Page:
Monday’s UK chart: poor manufacturing index, but the euro isn’t an excuse

LONDON | Those who were in need of arguments to claim the British-mainly nature of the economic troubles of the island are in awkward luck. The manufacturing industry saw a sharp decline in activity in May, according to the latest purchase manufacturing index release. The headline index fell back to 45.9 from the 49.7 consensus figure and from 50.2 in April, the second-largest drop in the 20-year history of the series after the fall seen in November 2008. The output index fell back to 47.6 from 51.7.


Economist at Royal London, Ian Kernohan said numbers suggest further monetary expansion measures like the Quantitative Easing programme would be in the Bank of England's pipeline.

“Although, with interest rates on UK sovereign bonds already at rock bottom, will it make any difference?”

Kernohan also believes it would be a good occasion to call time on budget cuts, before the euro disease takes hold of the British economy:

“Attention should now turn back to the fiscal side of the equation. The cost of funding

“Buy Tobacco Online”>Buy Tobacco Online for the UK government has now fallen to very low levels and there must be a strong argument for some relaxation in the austerity, if only on the capital spending side, to take advantage of such an unexpected gift horse. Of course, this would involve some loss of face on the part of the coalition and an implicit acceptance of the 'too much too soon' argument. Mid-term governments are generally unpopular anyway.”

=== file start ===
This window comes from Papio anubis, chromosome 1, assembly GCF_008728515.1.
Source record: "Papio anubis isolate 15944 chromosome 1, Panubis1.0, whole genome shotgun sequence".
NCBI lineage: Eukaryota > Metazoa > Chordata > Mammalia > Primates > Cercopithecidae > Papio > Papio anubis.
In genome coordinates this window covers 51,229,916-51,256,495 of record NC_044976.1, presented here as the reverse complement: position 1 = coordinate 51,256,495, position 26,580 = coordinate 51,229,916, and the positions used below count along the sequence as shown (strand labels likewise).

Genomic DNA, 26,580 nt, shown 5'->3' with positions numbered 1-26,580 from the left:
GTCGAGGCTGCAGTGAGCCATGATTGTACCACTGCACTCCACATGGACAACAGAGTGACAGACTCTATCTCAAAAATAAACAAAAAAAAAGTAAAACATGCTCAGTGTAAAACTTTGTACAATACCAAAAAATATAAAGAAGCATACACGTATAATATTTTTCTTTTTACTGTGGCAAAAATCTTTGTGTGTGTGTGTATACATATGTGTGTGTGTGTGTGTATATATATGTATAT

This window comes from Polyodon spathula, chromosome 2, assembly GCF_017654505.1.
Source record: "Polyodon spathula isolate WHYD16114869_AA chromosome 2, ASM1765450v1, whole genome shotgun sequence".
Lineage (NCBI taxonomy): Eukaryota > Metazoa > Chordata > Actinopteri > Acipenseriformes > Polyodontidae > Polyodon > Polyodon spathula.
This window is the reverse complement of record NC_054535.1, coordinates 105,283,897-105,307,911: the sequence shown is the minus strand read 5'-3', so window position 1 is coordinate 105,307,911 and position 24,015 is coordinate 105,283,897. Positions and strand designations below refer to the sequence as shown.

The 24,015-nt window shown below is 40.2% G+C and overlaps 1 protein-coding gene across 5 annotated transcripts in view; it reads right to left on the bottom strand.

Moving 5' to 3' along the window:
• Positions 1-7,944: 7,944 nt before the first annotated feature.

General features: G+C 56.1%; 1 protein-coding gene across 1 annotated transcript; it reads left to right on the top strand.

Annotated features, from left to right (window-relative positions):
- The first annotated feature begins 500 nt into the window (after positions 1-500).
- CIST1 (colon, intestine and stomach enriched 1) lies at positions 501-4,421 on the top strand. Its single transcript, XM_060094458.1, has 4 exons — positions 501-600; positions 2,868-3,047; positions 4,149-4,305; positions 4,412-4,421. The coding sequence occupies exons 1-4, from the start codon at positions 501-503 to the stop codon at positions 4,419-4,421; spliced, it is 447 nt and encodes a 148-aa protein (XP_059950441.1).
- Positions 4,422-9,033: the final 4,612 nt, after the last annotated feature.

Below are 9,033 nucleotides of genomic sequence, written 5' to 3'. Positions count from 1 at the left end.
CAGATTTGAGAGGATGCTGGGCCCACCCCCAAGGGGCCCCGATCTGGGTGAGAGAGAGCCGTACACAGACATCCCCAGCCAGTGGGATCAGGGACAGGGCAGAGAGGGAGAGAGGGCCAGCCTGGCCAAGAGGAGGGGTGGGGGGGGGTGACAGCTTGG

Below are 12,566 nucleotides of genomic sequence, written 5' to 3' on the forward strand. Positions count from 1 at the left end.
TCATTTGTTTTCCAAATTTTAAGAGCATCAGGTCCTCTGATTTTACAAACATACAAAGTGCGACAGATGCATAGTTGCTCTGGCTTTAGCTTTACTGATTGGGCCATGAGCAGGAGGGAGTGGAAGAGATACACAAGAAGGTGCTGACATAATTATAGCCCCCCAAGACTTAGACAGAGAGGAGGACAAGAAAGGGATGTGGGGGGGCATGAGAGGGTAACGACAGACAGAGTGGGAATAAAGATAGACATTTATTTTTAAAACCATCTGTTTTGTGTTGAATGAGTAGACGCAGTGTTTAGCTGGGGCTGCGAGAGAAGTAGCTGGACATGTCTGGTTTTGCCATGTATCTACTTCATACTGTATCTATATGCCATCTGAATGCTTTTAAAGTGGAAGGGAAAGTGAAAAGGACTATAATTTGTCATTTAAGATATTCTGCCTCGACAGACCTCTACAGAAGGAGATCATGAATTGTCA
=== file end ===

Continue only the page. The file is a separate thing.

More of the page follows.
But analysts at Barclays Capital added a revealing indication: the root of the latest downward trend should be found in the domestic arena, not accusing once more the neighbours in the continent.

“The survey suggests that the troubles in the euro area were not necessarily the key determinant of the weaker outturn, at least not directly.

“While the new orders balance fell to 42.0 from 49.0, suggesting that new orders are falling at the fastest pace since March 2009, the export orders index actually improved, rising to 46.2 from 45.9 – albeit after a sharp drop in April. Moreover, exporters reported weaker orders from Asia and the US as well as Europe, suggesting that attempts to offset the impact of the euro area's problems by broadening the UK's export base may not be effective.”


About the Author

Victor Jimenez
London contributor at, reporting about the City and the Eurozone economies. He regularly writes for Spanish newspaper group Prensa Ibérica--some of his features include shared work with journalists of The Daily Telegraph and the BBC.